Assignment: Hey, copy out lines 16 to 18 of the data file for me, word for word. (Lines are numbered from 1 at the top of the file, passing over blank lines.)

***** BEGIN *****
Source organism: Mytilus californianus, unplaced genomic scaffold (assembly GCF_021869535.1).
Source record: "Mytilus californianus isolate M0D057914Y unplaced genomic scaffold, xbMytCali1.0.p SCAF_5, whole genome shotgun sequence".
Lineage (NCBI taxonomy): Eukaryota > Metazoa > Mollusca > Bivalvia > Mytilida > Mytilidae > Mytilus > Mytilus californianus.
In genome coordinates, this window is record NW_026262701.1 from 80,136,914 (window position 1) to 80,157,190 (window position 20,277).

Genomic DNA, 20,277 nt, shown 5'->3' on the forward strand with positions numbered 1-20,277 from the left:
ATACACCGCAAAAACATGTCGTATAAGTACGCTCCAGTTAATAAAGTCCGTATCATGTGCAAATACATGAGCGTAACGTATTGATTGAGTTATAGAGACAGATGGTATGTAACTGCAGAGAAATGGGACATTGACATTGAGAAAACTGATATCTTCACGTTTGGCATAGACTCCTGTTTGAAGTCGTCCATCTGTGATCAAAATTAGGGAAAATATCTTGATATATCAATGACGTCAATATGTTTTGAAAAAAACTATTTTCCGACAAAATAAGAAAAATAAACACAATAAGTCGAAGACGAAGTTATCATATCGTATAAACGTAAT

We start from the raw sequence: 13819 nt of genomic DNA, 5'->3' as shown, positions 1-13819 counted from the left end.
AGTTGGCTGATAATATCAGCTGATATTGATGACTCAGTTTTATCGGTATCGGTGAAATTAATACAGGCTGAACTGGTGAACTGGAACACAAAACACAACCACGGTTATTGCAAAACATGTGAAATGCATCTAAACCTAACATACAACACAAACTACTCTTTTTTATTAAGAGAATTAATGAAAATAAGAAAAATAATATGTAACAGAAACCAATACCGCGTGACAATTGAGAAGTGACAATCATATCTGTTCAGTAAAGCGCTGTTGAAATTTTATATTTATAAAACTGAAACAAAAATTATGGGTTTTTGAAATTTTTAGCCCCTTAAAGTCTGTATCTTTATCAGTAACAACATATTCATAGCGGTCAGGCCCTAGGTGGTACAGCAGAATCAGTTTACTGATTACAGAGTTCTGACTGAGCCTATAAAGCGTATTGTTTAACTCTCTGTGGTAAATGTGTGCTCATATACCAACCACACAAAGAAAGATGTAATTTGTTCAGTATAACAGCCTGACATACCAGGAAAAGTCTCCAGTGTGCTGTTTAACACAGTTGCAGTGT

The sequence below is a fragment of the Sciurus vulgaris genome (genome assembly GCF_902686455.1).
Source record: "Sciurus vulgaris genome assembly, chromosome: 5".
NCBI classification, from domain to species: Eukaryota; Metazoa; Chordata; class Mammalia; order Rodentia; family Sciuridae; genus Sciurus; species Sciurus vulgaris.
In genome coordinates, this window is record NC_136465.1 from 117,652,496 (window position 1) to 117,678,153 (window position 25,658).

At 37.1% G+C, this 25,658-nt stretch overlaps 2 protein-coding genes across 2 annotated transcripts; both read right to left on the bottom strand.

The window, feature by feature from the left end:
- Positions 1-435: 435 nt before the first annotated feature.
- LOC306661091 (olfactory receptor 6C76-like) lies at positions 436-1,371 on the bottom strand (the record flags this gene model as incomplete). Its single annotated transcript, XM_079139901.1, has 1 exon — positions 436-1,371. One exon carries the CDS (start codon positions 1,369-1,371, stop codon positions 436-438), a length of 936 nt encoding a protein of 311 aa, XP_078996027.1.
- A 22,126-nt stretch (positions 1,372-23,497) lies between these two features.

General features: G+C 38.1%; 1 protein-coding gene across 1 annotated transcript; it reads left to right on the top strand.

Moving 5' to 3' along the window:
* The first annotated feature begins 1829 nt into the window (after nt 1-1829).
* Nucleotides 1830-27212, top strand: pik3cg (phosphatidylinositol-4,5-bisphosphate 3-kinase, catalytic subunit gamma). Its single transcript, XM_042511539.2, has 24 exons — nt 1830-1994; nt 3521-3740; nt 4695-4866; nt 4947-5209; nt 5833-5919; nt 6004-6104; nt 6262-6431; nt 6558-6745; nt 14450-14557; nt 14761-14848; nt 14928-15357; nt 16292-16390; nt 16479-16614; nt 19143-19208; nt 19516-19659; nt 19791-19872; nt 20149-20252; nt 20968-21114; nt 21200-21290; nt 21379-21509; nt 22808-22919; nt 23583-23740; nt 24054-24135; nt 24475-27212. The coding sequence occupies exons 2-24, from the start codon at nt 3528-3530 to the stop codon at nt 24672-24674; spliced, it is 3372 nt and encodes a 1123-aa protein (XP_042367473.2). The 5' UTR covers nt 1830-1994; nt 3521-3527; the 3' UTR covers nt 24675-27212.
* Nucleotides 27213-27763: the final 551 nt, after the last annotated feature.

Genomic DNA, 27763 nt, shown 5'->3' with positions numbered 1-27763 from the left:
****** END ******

- LOC306661091 (olfactory receptor 6C76-like) lies at positions 436-1,371 on the bottom strand (the record flags this gene model as incomplete). Its single annotated transcript, XM_079139901.1, has 1 exon — positions 436-1,371. One exon carries the CDS (start codon positions 1,369-1,371, stop codon positions 436-438), a length of 936 nt encoding a protein of 311 aa, XP_078996027.1.
- A 22,126-nt stretch (positions 1,372-23,497) lies between these two features.

General features: G+C 38.1%; 1 protein-coding gene across 1 annotated transcript; it reads left to right on the top strand.